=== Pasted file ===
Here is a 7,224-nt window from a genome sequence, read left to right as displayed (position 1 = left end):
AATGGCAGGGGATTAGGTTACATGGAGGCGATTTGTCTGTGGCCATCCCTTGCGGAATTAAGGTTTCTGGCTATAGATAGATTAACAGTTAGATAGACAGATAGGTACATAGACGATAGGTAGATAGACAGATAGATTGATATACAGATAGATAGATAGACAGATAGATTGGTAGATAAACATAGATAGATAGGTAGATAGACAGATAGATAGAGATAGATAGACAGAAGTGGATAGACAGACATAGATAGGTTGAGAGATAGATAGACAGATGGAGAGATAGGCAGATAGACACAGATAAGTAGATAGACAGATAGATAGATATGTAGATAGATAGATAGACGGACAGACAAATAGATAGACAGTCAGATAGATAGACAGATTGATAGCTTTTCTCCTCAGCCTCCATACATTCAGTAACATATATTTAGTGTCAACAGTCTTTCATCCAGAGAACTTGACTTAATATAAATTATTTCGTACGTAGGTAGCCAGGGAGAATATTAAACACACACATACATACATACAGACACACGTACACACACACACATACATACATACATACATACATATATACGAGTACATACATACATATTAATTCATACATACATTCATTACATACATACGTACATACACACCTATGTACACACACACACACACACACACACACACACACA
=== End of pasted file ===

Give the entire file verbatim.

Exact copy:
Here is a 7,224-nt window from a genome sequence, read left to right as displayed (position 1 = left end):
AATGGCAGGGGATTAGGTTACATGGAGGCGATTTGTCTGTGGCCATCCCTTGCGGAATTAAGGTTTCTGGCTATAGATAGATTAACAGTTAGATAGACAGATAGGTACATAGACGATAGGTAGATAGACAGATAGATTGATATACAGATAGATAGATAGACAGATAGATTGGTAGATAAACATAGATAGATAGGTAGATAGACAGATAGATAGAGATAGATAGACAGAAGTGGATAGACAGACATAGATAGGTTGAGAGATAGATAGACAGATGGAGAGATAGGCAGATAGACACAGATAAGTAGATAGACAGATAGATAGATATGTAGATAGATAGATAGACGGACAGACAAATAGATAGACAGTCAGATAGATAGACAGATTGATAGCTTTTCTCCTCAGCCTCCATACATTCAGTAACATATATTTAGTGTCAACAGTCTTTCATCCAGAGAACTTGACTTAATATAAATTATTTCGTACGTAGGTAGCCAGGGAGAATATTAAACACACACATACATACATACAGACACACGTACACACACACACATACATACATACATACATACATATATACGAGTACATACATACATATTAATTCATACATACATTCATTACATACATACGTACATACACACCTATGTACACACACACACACACACACACACACACACACA